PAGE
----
During the first mile out of town I kept it contained around 12-15th place, posting 6:05. Something I wasn’t expecting was a stitch from miles 1-4 which was quite uncomfortable.  I tried to relax as much as possible while holding the pace and luckily it disappeared just after Hampton Court Bridge.  Once this passed I started to feel quite comfortable again and, thanks to a good pacer, moved through the field to 7th.  The following mile splits to the end of the first lap were consistently within 5:53-5:58/M.  Race nutrition was kept to a minimum as I tried out 300cals of gel in 2 x flasks on a racing belt.  I had a few gulps at the two aid stations on course and about 200ml of lucozade after lap1.  Overall around 300-400ml water.  I knew this was a risky strategy which may have contributed to slower miles at the end but I wanted to run with limited weight as well as let the stitch settle.  My nutrition strategy for London will be a bit more text-book.

Mile 9 saw the quickest split of 5:44, followed by 5:58 on mile 10.  I was now 1min4 inside my 1HR36 target finishing time but a stiffness was developing in my legs, and although the pace started to drop by only a few secs/mile I had to put a lot more effort in.  The final 3miles home were into a head wind and required dodging of slower runners (on their first lap of the 16miles).  At least this was good practise for the London Marathon!

Based on the mile markers I reached 16miles in 1:35:26, although my Garmin placed it around 1:36:00.  The finishing time was recorded as 1:36:42, but that was for an extra 0.12miles in the town.  I was a little annoyed that the course wasn’t more accurate with the overall distance or mile markers but I know I’m around the 1HR36 mark anyway.

A sub 2HR45 marathon time enables you to enter the next two subsequent marathons in the championship/elite pen.  That’s a good incentive as well as it being a milestone time.  The pacing required for this is <=6:18/M.  It’s nice to know I can run at Kingston+20secs pace per mile, but there’s obviously a bit more to it than that.  It can very much depend on the individual and race day conditions. 

I always falter in the second half of a running race, and never negative split.  If I have a specific target time then I always aim to put a few seconds in the bank.  This can also act as a safety net should something go wrong later.  A head wind will also have an impact.  A friend told me that a strong head wind coming down the embankment at last years London Marathon cost him a couple of mins.  Just missing out on a sub-2HR45 overall.  I’ll be checking the weather report the day before and may adjust my pacing accordingly.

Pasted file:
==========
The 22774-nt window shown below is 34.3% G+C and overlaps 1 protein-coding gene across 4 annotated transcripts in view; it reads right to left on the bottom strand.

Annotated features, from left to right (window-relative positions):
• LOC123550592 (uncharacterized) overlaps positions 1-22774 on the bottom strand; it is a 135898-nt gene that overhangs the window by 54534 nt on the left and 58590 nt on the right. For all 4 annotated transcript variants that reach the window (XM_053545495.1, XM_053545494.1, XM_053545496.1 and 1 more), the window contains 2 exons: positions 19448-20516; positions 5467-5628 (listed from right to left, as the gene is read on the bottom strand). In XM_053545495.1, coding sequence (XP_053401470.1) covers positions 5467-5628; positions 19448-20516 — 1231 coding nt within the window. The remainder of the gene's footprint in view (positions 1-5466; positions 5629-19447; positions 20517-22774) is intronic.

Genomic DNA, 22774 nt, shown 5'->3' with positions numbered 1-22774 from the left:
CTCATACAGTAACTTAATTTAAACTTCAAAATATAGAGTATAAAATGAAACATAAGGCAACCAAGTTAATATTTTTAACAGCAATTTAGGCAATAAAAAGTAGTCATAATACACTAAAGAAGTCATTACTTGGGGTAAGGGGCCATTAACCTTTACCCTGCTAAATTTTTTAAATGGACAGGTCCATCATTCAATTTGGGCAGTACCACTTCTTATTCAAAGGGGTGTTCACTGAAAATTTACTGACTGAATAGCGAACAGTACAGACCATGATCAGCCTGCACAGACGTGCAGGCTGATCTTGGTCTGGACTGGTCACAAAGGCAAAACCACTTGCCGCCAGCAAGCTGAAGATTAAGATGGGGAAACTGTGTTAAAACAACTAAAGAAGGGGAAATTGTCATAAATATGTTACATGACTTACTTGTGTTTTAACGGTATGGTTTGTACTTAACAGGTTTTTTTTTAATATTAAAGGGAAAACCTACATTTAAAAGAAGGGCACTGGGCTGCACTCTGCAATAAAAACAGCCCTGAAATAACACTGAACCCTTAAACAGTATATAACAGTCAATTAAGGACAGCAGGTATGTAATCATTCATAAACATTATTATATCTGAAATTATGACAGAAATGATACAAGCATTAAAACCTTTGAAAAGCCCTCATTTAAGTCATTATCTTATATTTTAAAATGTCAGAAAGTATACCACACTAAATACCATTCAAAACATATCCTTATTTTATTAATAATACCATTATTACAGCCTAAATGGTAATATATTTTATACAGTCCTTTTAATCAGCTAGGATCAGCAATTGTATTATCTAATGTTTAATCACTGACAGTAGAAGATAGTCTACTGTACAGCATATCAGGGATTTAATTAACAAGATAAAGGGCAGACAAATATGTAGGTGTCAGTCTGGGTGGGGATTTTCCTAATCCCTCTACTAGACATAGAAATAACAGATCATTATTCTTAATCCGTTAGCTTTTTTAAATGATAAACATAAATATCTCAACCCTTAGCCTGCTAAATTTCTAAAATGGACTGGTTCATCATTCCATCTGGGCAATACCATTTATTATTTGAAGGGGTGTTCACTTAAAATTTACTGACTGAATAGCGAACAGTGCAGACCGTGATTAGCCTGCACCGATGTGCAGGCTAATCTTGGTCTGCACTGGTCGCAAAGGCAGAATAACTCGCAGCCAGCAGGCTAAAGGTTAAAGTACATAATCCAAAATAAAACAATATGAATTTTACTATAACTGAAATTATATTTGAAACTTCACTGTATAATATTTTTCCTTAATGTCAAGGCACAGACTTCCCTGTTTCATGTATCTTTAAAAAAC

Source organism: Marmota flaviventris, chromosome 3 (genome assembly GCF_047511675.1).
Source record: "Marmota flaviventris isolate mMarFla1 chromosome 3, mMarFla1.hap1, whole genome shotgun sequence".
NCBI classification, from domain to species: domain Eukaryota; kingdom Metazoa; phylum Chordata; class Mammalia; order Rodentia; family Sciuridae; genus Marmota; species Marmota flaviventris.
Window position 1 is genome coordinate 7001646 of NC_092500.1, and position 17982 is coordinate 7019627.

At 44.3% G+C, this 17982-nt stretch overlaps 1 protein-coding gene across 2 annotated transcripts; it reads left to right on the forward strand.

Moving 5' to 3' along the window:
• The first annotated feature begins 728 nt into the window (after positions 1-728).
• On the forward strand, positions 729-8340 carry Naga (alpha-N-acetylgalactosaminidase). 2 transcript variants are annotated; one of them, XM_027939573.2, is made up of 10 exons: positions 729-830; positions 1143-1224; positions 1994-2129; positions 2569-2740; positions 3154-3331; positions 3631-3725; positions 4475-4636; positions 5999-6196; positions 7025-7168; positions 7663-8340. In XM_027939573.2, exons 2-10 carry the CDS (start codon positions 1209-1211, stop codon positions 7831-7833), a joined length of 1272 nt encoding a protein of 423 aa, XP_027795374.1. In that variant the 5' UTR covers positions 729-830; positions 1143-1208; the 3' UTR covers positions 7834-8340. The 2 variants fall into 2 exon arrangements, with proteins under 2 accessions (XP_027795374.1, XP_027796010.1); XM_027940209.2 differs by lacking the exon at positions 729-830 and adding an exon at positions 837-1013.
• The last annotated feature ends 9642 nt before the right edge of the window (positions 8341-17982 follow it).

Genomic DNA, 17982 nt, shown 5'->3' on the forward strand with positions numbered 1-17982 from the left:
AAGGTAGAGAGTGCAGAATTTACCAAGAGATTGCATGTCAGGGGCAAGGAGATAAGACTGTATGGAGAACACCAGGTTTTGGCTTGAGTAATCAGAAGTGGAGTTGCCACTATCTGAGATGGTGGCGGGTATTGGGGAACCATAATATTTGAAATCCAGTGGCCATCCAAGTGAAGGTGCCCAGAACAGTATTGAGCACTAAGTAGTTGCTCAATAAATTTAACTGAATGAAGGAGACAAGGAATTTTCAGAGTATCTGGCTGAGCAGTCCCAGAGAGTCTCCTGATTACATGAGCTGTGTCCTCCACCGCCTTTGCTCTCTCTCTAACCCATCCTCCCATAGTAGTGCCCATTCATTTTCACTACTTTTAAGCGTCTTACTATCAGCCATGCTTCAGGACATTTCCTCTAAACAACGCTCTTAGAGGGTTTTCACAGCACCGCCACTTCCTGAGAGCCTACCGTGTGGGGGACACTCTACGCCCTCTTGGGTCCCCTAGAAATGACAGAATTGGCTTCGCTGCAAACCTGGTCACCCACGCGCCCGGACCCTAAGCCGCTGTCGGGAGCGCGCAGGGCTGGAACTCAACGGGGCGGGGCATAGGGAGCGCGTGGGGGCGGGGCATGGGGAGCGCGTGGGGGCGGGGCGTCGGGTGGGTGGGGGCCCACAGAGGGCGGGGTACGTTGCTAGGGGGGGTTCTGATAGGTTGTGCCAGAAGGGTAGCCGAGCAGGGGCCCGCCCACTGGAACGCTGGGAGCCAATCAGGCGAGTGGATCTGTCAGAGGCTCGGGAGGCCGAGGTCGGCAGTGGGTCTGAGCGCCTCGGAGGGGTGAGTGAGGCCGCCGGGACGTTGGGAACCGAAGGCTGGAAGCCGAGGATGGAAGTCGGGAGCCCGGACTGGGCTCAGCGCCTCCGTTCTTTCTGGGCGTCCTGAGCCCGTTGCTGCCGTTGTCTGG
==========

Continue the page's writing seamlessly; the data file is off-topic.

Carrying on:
At the moment I’m looking to start on around 6:10/M pace (no point holding back in such a huge field as it means more overtaking later).  The first three miles out of Greenwich include some downhills, so I expect to average around 6:00-6:10 here, before settling down to 6:12-6:15/M for the first half-marathon, and a split time of 1:21:45-1:22:00.  I’ll then drop down to 6:18/M for the remainder of the race knowing I have a 60-75sec cushion to use up on the Embankment should I need it.

The marathon is now under two weeks away.  On Sunday I did a 17mile run in the asics flats starting @ 7:45/M and building to 6:45/M.  The cardio-v was fine but the legs became stiff and sore again.  I took Monday as a complete rest day and will do the same on either Friday or Saturday.  The other days will see plenty of training including swimming and light cycling.  The taper doesn’t start until next week.

Next Events
Sun  17 Apr – London Marathon
Sat 7 May – Malvern Hills Ultra (54M)
Sat 11 Jun – Sri Chinmoy 10km (tbd)
 
 
 

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One thought on “6 April 2011 – Pacing

  1. Detailed as ever. You pay so much attention to the small stuff, I’m sure you’ll get what you’re looking for.